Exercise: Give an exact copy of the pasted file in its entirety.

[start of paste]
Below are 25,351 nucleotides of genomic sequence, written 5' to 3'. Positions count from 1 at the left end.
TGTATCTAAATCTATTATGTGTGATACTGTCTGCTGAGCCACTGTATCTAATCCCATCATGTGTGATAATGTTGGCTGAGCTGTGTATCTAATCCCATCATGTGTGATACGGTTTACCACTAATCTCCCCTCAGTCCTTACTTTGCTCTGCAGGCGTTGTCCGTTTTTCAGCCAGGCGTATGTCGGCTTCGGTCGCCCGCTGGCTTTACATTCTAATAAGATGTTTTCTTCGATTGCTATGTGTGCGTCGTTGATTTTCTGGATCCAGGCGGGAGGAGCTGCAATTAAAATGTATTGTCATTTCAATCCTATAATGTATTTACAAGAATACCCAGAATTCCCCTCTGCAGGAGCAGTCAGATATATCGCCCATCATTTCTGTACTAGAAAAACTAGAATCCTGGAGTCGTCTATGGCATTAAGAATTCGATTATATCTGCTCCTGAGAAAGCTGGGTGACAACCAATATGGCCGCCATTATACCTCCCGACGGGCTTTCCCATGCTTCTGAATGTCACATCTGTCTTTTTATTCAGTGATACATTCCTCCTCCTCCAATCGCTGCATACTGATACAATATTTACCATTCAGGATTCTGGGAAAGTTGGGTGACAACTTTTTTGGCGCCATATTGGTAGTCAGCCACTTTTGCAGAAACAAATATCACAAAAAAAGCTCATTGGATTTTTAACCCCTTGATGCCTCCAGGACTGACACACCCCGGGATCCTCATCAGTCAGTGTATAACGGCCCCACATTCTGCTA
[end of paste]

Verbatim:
Below are 25,351 nucleotides of genomic sequence, written 5' to 3'. Positions count from 1 at the left end.
TGTATCTAAATCTATTATGTGTGATACTGTCTGCTGAGCCACTGTATCTAATCCCATCATGTGTGATAATGTTGGCTGAGCTGTGTATCTAATCCCATCATGTGTGATACGGTTTACCACTAATCTCCCCTCAGTCCTTACTTTGCTCTGCAGGCGTTGTCCGTTTTTCAGCCAGGCGTATGTCGGCTTCGGTCGCCCGCTGGCTTTACATTCTAATAAGATGTTTTCTTCGATTGCTATGTGTGCGTCGTTGATTTTCTGGATCCAGGCGGGAGGAGCTGCAATTAAAATGTATTGTCATTTCAATCCTATAATGTATTTACAAGAATACCCAGAATTCCCCTCTGCAGGAGCAGTCAGATATATCGCCCATCATTTCTGTACTAGAAAAACTAGAATCCTGGAGTCGTCTATGGCATTAAGAATTCGATTATATCTGCTCCTGAGAAAGCTGGGTGACAACCAATATGGCCGCCATTATACCTCCCGACGGGCTTTCCCATGCTTCTGAATGTCACATCTGTCTTTTTATTCAGTGATACATTCCTCCTCCTCCAATCGCTGCATACTGATACAATATTTACCATTCAGGATTCTGGGAAAGTTGGGTGACAACTTTTTTGGCGCCATATTGGTAGTCAGCCACTTTTGCAGAAACAAATATCACAAAAAAAGCTCATTGGATTTTTAACCCCTTGATGCCTCCAGGACTGACACACCCCGGGATCCTCATCAGTCAGTGTATAACGGCCCCACATTCTGCTA